Trump is considering to place a “floating wall” in waterways along the US-Mexico border

A Honduran family holds onto a rope to stay together as they cross the Rio Grande River June 26, 2019 on the U.S.-Mexico border. Carolyn Cole/Los Angeles Times via Getty Images

The US federal government posted a solicitation online for market research related to a floating border wall that would prevent swimmers from crossing waterways along the US-Mexico border.

The Washington Post was first to report on the solicitation, which specifically seeks designs that would “impede incursions via swimming, or via unassisted climb-over in water, yet be easily repaired in the event of breaches.”

The design would also need to include an anti-dive mesh or a similar component to prevent underwater divers from crossing, and it would need an anchoring system that could withstand “up to 25 metric tons.”


The US federal government is considering a floating wall to place in waterways along the US-Mexico border that would block swimmers and prevent them from climbing over or diving under, according to an online government solicitation first reported on by The Washington Post.

The online posting sought “market research related to the procurement of a Buoy Barrier System” to be used along the country’s southern border “in a marine environment.”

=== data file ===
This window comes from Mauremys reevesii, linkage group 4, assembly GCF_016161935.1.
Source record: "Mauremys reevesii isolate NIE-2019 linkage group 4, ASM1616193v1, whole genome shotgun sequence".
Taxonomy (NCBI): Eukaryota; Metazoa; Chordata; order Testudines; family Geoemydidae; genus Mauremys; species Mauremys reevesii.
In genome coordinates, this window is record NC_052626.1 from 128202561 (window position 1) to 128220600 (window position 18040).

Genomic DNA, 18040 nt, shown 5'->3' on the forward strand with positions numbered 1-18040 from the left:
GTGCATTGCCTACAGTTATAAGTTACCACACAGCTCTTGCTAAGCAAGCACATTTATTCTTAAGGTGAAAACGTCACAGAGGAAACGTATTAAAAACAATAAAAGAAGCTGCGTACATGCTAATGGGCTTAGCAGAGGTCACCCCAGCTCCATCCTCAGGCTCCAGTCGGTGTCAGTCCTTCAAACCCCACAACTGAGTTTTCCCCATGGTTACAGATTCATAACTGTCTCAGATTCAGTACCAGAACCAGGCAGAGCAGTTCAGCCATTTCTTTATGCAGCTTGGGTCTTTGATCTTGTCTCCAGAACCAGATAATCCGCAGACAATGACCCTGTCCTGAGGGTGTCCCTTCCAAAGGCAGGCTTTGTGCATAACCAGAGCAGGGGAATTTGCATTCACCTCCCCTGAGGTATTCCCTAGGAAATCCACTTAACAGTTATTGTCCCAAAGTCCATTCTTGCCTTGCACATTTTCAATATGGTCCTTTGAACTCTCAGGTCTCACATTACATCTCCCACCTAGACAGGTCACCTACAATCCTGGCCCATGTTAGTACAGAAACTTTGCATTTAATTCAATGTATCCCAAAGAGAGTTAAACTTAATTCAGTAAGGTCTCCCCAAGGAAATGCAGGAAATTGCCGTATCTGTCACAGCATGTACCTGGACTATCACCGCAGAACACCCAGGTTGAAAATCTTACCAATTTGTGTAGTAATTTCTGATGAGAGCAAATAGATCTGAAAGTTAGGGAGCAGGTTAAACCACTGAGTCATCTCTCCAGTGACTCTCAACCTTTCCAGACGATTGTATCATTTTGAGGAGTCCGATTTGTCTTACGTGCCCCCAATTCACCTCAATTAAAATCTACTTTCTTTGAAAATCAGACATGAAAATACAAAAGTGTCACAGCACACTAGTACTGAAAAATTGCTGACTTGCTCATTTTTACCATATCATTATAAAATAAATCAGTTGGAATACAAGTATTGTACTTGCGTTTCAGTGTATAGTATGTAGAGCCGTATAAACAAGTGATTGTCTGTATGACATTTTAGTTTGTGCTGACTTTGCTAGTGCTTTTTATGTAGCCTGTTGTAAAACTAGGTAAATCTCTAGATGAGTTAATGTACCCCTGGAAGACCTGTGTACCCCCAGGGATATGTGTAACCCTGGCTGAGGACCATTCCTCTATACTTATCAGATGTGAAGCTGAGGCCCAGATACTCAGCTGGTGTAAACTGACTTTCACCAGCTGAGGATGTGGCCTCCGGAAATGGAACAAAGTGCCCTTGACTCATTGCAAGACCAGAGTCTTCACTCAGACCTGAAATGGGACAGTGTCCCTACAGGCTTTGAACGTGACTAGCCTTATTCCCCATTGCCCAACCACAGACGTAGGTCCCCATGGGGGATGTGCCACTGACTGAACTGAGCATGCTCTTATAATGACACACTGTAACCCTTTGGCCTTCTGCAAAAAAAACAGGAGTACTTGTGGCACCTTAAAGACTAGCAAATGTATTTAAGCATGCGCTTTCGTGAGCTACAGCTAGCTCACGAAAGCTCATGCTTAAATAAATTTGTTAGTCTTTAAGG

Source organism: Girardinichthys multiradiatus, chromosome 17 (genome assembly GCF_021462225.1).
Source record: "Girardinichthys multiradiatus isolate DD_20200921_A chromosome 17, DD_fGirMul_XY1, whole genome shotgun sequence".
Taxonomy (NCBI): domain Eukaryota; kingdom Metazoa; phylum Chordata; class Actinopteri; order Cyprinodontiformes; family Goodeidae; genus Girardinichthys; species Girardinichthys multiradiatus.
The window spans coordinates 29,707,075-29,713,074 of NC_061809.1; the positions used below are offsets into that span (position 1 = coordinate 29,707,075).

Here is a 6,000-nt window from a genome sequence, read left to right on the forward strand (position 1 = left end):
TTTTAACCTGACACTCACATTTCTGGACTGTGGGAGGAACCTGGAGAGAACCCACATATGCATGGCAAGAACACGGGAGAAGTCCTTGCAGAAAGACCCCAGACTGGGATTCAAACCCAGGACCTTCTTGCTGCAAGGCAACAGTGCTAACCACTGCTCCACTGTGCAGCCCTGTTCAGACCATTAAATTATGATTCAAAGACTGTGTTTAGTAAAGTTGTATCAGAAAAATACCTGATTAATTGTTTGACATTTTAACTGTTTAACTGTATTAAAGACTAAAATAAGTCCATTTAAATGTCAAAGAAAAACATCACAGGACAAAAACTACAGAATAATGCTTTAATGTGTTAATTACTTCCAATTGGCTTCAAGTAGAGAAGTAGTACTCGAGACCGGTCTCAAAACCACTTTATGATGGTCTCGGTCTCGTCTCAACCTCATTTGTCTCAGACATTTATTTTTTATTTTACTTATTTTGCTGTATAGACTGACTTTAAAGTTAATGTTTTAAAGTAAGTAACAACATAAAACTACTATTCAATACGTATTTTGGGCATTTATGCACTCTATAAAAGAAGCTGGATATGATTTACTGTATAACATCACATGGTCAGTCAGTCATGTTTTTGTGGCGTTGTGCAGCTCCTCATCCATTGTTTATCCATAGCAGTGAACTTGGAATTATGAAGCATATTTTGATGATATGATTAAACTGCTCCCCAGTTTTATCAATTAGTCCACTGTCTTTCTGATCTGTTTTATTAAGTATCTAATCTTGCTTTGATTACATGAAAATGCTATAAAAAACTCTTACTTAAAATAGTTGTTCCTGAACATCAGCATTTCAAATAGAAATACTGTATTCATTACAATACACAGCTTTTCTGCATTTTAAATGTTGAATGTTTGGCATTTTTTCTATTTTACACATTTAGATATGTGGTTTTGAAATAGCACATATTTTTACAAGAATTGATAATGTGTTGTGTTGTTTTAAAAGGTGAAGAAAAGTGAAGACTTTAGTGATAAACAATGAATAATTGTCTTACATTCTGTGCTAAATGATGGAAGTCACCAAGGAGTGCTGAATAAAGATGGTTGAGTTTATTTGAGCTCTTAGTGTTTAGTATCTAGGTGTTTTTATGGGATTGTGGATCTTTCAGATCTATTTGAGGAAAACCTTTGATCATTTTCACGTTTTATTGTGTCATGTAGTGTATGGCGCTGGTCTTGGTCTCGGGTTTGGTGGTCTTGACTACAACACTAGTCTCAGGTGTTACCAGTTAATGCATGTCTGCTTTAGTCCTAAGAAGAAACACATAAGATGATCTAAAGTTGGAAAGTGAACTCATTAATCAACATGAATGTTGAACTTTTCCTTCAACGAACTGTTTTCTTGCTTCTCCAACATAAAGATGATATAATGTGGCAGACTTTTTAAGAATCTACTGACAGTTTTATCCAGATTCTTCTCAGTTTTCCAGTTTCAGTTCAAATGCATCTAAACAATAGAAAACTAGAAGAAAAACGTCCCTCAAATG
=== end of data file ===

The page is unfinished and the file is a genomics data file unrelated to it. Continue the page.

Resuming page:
The soliciation indicated that it was “a market survey for information only, to be used for preliminary planning purposes,” and not a solicitation for proposals.

In a list of specifications, the solicitation said the federal government was seeking out a design that “must impede incursions via swimming, or via unassisted climb-over in water, yet be easily repaired in the event of breaches.”

A depth gauge is seen in the Rio Grande on January 29, 2020 in Presidio, Texas. <p class="copyright">Paul Ratje/AFP via Getty Images</p>
A depth gauge is seen in the Rio Grande on January 29, 2020 in Presidio, Texas. Paul Ratje/AFP via Getty Images

The design would also need to include an anti-dive mesh or a similar component to prevent underwater divers from crossing, and it would need an anchoring system that could withstand “up to 25 metric tons.”

A Customs and Border Protection spokesman told The Post in a statement that Border Patrol is looking for ways to “impede and deny illicit activity in waterways, including but not limited to rivers, lakes, and ponds, where use of traditional land-based barriers are not practical.”

The spokesman also said the barriers would be used to discourage migrants from crossing the waterways, noting that “waterways along the southwest border present a danger to migrants attempting to illegally cross the border.”

As The Post reported, migrants frequently risk their lives to swim across the Rio Grande River and reach the US shore.

In one widely viewed 2019 photograph that encapsulated the country’s migrant crisis, the face-down bodies of a Salvadoran migrant and his 1-year-old daughter could be seen on the bank of the Rio Grande.

The pair had drowned while crossing the river, after they were unable to present themselves to US border officials and request asylum.

The Post reported that the barriers could also pose environmental risks, particularly with flood debris or other underwater detritus that could get clogged in the anti-dive netting.

Source: INSIDER

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